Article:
Buy ‘Em or Deny ‘Em: Why Chris Tillman Has Not Finally Emerged As A Viable Option

Prior to the 2009 season the Orioles’ Chris Tillman was one of the more highly touted pitching prospects in the game. Baseball America, who ranked him as the team’s second best prospect that year (behind Matt Wieters, who was ranked as the top overall prospect in all of baseball) and the 22nd best prospect overall, described him by saying:

“Tillman’s overall package and early success at a high level make him the best bet among the Orioles’ three prized pitching prospects. He should at least pitch in the middle of the Baltimore rotation and has the potential to lead it. He’ll open 2009 in Triple-A with an eye toward moving to the big leagues in 2010.”

At the time no one thought it would take nearly for full years four Tillman to realize that type of potential. However, it goes to show you that sometimes things take time. Last season Tillman finally performed like a top prospect, posting the following line:

9 Wins
86.0 Innings
2.93 ERA
1.05 WHIP
66 Strikeouts (6.91 K/9)
24 Walks (2.51 BB/9)
.221 BABIP
71.4% Strand Rate

Now, of course, the question is if he can maintain this success over a full season. The first number that jumps out is his BABIP, which obviously was extremely lucky. However, it looks even luckier when you couple it with the 21.0% line drive rate he posted last season.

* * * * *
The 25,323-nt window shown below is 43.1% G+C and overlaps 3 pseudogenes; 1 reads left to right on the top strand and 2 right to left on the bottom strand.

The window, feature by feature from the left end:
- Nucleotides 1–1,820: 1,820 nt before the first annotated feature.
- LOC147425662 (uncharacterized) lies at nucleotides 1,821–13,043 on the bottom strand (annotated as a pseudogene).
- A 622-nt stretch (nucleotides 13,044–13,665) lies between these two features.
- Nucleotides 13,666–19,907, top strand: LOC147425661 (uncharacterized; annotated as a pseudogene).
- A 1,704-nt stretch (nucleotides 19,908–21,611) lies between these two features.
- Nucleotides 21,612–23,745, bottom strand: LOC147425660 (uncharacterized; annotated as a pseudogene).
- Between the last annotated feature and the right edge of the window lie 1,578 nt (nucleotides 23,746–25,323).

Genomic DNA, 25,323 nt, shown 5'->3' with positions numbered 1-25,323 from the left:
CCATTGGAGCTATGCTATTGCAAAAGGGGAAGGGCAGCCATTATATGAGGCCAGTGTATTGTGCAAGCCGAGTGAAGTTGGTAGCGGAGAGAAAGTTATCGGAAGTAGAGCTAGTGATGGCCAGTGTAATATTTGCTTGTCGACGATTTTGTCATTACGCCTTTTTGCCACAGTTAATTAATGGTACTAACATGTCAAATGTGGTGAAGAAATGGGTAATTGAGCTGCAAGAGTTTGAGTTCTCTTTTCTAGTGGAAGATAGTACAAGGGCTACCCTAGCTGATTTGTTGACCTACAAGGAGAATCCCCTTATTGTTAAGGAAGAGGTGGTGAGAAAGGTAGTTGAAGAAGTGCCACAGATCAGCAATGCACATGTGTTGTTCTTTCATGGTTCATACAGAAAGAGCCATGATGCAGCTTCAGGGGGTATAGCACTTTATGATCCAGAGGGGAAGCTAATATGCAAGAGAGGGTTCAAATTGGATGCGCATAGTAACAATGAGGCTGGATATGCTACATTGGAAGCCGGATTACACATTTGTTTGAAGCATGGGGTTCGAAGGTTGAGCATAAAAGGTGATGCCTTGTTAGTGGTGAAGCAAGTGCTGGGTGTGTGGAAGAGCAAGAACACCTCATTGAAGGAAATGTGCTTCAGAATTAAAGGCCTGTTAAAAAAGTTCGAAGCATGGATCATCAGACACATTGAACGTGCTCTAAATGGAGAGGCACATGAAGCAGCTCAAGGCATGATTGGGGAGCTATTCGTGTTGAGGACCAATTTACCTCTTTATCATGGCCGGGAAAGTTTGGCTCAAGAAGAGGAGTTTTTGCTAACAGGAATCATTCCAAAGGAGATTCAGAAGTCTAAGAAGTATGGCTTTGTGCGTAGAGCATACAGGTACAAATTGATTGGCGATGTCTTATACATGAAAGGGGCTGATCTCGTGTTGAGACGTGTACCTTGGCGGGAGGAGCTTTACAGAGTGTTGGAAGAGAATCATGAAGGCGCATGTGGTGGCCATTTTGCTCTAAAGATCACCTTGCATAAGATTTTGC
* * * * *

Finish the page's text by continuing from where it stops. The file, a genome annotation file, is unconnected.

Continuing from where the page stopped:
That said, the number is skewed by one really poor month:

  • July – 19.8%
  • August – 26.1%
  • September – 16.7%

While the line drive rate may fall, do not think that the BABIP is going to rise (and possibly substantially). In September he posted a mark of .147.

There is hope to offset the impending regression, however. Tillman posted a minor league K/9 of 8.87, including a mark of 7.95 in 70 Triple-A appearances (69 starts). In other words, seeing him take a small step up will help, though it isn’t going to fix all of his deficiencies.

Yes, he has good control, but his Triple-A BB/9 was 2.91 so it’s hard to imagine hm maintaining a number around his 2012 campaign.  He also was prone to the long ball in 2012, something that could conceivably continue.

Pitching in the tough AL East, it is easy to imagine a regression. Would I expect him to return to ERAs of 5+? No, but going back to the 4s is possible. In other words, cash in now while you can.  Chances are he is going to regress.

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One comment

  1. Bbboston says:


    Thanks for the article!

    In synopsis, I think your saying LD% down mildly counteracts babip adjustment, but not completely. Expect moderate regression to upper 3’s era, but mildly improved k/9. Consequently, now may be a good time to trade off stellar ’12 numbers. Tillman is a viable MLB player now.

    Did I get that right.

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